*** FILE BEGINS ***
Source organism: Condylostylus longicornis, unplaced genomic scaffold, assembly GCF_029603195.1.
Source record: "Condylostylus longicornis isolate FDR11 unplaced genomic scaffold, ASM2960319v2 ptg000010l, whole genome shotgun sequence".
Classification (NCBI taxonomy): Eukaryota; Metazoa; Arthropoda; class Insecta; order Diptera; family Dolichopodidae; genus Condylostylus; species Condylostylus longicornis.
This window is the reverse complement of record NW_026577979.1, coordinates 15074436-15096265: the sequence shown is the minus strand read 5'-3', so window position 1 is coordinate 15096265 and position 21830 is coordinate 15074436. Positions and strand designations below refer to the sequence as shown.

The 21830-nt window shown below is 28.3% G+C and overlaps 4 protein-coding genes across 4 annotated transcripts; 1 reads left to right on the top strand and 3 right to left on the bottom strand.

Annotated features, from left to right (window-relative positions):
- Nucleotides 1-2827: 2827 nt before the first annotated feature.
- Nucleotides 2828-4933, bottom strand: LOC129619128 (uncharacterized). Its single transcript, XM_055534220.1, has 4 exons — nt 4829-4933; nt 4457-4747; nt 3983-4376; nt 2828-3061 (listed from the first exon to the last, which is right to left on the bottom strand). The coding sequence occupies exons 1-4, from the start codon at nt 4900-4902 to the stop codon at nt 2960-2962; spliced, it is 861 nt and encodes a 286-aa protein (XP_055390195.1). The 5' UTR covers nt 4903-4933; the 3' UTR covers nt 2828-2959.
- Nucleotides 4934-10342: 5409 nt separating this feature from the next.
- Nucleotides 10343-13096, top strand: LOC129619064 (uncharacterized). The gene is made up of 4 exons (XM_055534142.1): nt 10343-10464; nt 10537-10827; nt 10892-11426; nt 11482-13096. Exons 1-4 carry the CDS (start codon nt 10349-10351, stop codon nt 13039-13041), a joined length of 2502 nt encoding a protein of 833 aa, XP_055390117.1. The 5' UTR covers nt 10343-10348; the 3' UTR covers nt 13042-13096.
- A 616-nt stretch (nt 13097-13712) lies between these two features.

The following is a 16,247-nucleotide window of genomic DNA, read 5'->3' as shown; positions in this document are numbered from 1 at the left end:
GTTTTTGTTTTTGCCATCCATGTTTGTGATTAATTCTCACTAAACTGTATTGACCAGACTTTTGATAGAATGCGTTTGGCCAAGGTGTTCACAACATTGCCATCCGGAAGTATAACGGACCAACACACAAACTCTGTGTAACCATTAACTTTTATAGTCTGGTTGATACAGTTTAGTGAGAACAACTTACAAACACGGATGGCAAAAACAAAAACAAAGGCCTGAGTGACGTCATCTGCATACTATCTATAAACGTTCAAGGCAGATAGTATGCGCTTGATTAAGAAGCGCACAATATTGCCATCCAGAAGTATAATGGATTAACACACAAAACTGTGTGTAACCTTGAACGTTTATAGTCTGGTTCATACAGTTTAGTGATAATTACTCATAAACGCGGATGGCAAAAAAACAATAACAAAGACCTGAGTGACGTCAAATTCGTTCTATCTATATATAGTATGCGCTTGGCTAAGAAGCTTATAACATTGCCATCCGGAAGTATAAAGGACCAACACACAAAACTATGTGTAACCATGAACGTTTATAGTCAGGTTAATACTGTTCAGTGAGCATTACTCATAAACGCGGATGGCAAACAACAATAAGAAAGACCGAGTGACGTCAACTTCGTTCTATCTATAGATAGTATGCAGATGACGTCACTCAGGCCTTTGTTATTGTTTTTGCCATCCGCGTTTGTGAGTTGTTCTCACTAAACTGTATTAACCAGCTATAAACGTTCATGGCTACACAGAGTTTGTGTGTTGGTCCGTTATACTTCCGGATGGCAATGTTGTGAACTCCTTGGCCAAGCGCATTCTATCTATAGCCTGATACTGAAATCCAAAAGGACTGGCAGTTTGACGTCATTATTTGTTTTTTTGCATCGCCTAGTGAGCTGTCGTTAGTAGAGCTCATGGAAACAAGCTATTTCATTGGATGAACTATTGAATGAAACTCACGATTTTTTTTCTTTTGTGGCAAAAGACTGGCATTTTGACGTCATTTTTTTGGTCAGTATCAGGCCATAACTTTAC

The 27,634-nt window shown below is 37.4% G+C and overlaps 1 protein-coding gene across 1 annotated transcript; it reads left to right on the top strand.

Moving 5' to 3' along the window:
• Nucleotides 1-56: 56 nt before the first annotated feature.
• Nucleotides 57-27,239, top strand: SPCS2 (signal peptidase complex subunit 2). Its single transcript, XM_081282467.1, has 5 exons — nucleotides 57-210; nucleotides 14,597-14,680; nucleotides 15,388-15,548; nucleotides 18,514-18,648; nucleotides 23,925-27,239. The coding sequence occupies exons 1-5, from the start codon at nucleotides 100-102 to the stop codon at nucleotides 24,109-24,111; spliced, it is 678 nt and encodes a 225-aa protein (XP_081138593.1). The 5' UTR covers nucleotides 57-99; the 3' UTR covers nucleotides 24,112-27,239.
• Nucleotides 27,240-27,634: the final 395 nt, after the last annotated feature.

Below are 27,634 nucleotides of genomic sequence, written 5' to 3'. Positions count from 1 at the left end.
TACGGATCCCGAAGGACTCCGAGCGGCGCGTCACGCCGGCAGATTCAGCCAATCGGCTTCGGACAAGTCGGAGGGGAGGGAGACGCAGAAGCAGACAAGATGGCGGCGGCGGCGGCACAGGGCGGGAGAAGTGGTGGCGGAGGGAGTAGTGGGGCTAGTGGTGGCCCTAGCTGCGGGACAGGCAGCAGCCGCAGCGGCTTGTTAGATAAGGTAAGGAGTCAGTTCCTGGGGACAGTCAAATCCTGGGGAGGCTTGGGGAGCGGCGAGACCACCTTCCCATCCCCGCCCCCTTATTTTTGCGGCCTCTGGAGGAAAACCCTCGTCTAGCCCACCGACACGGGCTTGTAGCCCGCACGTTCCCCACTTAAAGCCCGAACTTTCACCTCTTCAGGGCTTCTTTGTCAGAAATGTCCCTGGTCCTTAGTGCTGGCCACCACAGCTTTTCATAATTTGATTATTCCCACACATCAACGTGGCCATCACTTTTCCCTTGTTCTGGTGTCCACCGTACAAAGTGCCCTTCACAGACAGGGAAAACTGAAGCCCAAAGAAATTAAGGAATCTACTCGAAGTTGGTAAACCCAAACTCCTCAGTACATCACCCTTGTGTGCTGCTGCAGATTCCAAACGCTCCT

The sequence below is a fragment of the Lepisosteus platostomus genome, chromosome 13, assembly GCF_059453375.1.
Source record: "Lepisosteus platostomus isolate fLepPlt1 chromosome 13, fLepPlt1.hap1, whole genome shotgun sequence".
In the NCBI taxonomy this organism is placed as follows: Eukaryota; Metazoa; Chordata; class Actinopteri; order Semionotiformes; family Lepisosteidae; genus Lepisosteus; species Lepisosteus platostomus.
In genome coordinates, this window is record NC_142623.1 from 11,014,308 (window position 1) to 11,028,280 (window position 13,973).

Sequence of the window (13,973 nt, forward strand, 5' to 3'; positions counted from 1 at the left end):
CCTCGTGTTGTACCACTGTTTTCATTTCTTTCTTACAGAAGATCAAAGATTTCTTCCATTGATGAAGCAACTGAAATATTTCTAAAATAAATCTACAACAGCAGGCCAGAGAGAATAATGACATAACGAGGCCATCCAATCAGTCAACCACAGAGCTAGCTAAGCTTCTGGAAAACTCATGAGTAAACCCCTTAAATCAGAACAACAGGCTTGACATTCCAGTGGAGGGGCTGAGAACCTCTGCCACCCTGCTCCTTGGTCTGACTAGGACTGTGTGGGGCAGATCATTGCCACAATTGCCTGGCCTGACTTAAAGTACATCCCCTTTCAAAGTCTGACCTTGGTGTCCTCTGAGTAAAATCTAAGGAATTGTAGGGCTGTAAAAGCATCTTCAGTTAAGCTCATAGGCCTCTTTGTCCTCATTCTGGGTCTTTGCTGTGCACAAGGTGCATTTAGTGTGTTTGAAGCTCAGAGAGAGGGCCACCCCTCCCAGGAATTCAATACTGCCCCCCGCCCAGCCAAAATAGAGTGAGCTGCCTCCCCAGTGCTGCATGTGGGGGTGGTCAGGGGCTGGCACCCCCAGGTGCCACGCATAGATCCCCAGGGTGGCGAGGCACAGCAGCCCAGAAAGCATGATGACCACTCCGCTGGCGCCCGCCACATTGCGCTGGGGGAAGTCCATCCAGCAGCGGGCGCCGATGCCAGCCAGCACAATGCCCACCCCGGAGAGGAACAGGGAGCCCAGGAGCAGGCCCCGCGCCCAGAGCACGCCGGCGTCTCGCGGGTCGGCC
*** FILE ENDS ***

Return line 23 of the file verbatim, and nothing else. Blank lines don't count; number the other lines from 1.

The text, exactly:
In the NCBI taxonomy this organism is placed as follows: Eukaryota; Metazoa; Chordata; class Actinopteri; order Semionotiformes; family Lepisosteidae; genus Lepisosteus; species Lepisosteus platostomus.